(qlmbusinessnews.com via news.sky.com– Mon, 5th Nov 2018) London, Uk – –
One worker on the minimum wage tells Sky News that a proper living wage would liberate her from a “surviving pay cheque”
The voluntary living wage – designed to give workers enough money to live on – is to be increased.
The new rate has been calculated by the Living Wage Foundation to offset the rising cost of everything from public transport to monthly rent.
The new hourly rate will see the living wage rise by 25p to £9 for workers across the UK – except in London where it will rise by 35p to £10.55.
Both figures are higher than the statutory national living wage, which is due to rise to £8.21 in April for workers aged 25 and over.
More than 4,700 businesses have already signed up, benefiting around 180,000 workers.
Lauren Townsend – a graduate who works as a waitress for a multimillion pound restaurant chain on the minimum wage – would like to be one of them.
“A real living wage would make the difference between a surviving pay cheque and a pay cheque and living,” she told Sky News.
“I'm 27 years old and I live in a house share with four other adults who are all in their 20s,” she said.
“I live with a married couple. We can't afford to save to buy a house. We have no savings put aside for a rainy day. We are putting off having children because we can't afford to have children.”
Director of the Living Wage Foundation, Tess Lanning, wants more businesses to sign up.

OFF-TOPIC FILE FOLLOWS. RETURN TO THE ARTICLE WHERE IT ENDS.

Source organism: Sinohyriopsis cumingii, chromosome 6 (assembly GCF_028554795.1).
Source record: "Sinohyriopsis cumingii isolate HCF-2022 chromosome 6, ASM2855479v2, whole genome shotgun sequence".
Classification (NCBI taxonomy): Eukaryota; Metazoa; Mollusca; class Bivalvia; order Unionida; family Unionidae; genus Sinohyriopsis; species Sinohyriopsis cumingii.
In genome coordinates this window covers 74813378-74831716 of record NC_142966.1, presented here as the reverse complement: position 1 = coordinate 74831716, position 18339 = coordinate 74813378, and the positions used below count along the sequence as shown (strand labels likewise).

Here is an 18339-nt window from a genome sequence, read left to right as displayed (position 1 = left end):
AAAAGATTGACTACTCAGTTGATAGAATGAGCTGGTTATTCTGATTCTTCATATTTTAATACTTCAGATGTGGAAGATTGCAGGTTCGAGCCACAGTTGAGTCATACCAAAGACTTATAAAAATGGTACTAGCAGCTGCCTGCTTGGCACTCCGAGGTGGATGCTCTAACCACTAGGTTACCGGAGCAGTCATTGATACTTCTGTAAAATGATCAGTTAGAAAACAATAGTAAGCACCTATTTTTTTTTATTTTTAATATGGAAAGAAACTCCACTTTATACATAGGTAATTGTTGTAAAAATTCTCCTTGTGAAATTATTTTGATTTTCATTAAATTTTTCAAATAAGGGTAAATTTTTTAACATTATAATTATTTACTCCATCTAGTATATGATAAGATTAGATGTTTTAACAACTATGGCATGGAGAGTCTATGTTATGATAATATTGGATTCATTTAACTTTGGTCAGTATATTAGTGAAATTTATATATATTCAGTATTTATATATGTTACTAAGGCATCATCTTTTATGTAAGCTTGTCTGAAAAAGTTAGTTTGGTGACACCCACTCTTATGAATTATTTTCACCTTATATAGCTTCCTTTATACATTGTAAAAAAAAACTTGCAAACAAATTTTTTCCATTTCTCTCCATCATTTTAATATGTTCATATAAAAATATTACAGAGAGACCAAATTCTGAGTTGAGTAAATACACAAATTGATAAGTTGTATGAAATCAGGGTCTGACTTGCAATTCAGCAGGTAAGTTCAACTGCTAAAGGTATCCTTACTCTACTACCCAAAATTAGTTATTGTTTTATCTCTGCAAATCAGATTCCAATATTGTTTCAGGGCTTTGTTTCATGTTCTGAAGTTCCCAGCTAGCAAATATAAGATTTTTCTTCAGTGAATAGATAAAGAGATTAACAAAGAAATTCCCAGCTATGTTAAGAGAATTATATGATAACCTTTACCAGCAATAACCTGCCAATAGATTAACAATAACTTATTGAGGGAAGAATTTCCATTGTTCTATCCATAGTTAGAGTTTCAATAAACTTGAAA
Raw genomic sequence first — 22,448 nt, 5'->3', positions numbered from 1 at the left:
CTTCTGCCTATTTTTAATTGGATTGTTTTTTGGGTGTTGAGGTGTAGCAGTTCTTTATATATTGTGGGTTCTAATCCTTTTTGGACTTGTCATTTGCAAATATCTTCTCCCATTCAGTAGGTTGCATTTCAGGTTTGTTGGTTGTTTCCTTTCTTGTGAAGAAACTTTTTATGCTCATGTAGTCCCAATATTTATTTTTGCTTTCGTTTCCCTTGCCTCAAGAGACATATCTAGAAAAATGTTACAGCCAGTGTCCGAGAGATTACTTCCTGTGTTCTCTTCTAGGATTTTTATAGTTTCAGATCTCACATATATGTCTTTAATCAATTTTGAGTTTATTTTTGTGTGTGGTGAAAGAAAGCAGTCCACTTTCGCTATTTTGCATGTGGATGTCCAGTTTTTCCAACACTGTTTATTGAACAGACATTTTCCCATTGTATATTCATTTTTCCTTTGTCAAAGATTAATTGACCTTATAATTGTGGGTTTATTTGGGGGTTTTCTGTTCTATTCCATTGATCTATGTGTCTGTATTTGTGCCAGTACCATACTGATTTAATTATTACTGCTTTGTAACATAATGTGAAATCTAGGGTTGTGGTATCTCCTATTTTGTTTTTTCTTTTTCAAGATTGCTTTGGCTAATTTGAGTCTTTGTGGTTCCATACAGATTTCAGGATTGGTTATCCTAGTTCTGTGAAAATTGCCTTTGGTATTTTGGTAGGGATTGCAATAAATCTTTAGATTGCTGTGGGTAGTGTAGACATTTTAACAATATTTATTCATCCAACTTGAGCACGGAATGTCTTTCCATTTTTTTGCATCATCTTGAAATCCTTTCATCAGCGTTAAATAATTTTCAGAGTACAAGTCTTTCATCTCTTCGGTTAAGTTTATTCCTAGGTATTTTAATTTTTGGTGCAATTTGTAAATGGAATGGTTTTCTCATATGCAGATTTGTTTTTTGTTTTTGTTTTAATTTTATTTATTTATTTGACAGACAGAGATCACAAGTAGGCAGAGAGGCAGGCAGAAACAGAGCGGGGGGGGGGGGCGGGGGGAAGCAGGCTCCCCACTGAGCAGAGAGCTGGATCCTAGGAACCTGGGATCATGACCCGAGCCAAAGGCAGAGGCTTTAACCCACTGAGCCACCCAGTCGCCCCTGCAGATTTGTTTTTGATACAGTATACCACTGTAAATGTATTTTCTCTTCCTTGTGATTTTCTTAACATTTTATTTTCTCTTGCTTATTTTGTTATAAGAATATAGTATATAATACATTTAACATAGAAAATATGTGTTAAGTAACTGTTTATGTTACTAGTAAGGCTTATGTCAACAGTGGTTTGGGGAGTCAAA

“There has been a rise in the number of jobs paying less than the real living wage in the last year,” she said.
“So that's why we need more employers to step up, go beyond the government minimum and pay a real living wage based on what people need to live.”
She added that the living wage can have “real business benefits – improvements in staff turnover, absence rates, (and) a more motivated, loyal, engaged staff”.
David Lesniak, co-owner of bakery and restaurant Outsider Tart in Chiswick, pays his staff the living wage despite facing high running costs – particularly business rates.
He said: “It's exceedingly important that we do our best to do right by our staff because we know they are challenged in many ways, from how they get to work, how they put a roof over their head, and how they put food in their mouths, so wherever we can help out we try to help out.”
The business department said the statutory living wage had “helped to deliver the fastest wage growth for the lowest paid in 20 years”.
It added: “In last week's budget we announced that from April 2019 full-time workers will earn an extra £690 a year.
“The government takes advice on minimum wage rates from the independent Low Pay Commission (LPC), which balances the needs of workers and businesses.
“The LPC aims to set the national minimum wage as high as possible without harming employment prospects.”
By Emma Birchley